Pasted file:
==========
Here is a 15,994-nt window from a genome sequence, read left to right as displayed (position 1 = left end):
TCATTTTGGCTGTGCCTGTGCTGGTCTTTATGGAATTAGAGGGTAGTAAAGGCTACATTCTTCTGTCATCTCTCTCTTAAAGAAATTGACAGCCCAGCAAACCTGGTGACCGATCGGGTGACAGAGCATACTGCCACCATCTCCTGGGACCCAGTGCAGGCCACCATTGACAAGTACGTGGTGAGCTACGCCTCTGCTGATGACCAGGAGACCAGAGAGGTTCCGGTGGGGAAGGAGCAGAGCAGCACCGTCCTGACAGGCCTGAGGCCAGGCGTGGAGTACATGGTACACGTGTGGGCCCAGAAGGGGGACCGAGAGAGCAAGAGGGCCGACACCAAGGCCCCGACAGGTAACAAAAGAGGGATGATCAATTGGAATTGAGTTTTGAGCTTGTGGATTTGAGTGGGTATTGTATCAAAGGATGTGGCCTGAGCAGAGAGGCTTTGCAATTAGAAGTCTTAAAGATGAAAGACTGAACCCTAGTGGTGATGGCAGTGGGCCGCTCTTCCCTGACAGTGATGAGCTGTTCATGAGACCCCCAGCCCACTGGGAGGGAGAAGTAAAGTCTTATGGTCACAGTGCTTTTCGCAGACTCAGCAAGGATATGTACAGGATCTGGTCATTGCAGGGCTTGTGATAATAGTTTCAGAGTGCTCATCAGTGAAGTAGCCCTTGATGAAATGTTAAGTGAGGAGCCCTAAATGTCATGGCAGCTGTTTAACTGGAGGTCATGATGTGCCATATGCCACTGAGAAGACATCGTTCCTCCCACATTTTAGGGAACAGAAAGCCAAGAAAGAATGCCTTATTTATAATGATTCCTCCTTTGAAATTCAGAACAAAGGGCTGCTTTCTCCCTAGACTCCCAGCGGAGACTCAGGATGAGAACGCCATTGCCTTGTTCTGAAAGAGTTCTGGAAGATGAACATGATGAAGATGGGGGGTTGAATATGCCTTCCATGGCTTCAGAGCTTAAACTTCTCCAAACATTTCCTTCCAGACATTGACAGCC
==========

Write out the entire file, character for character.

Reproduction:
Here is a 15,994-nt window from a genome sequence, read left to right as displayed (position 1 = left end):
TCATTTTGGCTGTGCCTGTGCTGGTCTTTATGGAATTAGAGGGTAGTAAAGGCTACATTCTTCTGTCATCTCTCTCTTAAAGAAATTGACAGCCCAGCAAACCTGGTGACCGATCGGGTGACAGAGCATACTGCCACCATCTCCTGGGACCCAGTGCAGGCCACCATTGACAAGTACGTGGTGAGCTACGCCTCTGCTGATGACCAGGAGACCAGAGAGGTTCCGGTGGGGAAGGAGCAGAGCAGCACCGTCCTGACAGGCCTGAGGCCAGGCGTGGAGTACATGGTACACGTGTGGGCCCAGAAGGGGGACCGAGAGAGCAAGAGGGCCGACACCAAGGCCCCGACAGGTAACAAAAGAGGGATGATCAATTGGAATTGAGTTTTGAGCTTGTGGATTTGAGTGGGTATTGTATCAAAGGATGTGGCCTGAGCAGAGAGGCTTTGCAATTAGAAGTCTTAAAGATGAAAGACTGAACCCTAGTGGTGATGGCAGTGGGCCGCTCTTCCCTGACAGTGATGAGCTGTTCATGAGACCCCCAGCCCACTGGGAGGGAGAAGTAAAGTCTTATGGTCACAGTGCTTTTCGCAGACTCAGCAAGGATATGTACAGGATCTGGTCATTGCAGGGCTTGTGATAATAGTTTCAGAGTGCTCATCAGTGAAGTAGCCCTTGATGAAATGTTAAGTGAGGAGCCCTAAATGTCATGGCAGCTGTTTAACTGGAGGTCATGATGTGCCATATGCCACTGAGAAGACATCGTTCCTCCCACATTTTAGGGAACAGAAAGCCAAGAAAGAATGCCTTATTTATAATGATTCCTCCTTTGAAATTCAGAACAAAGGGCTGCTTTCTCCCTAGACTCCCAGCGGAGACTCAGGATGAGAACGCCATTGCCTTGTTCTGAAAGAGTTCTGGAAGATGAACATGATGAAGATGGGGGGTTGAATATGCCTTCCATGGCTTCAGAGCTTAAACTTCTCCAAACATTTCCTTCCAGACATTGACAGCC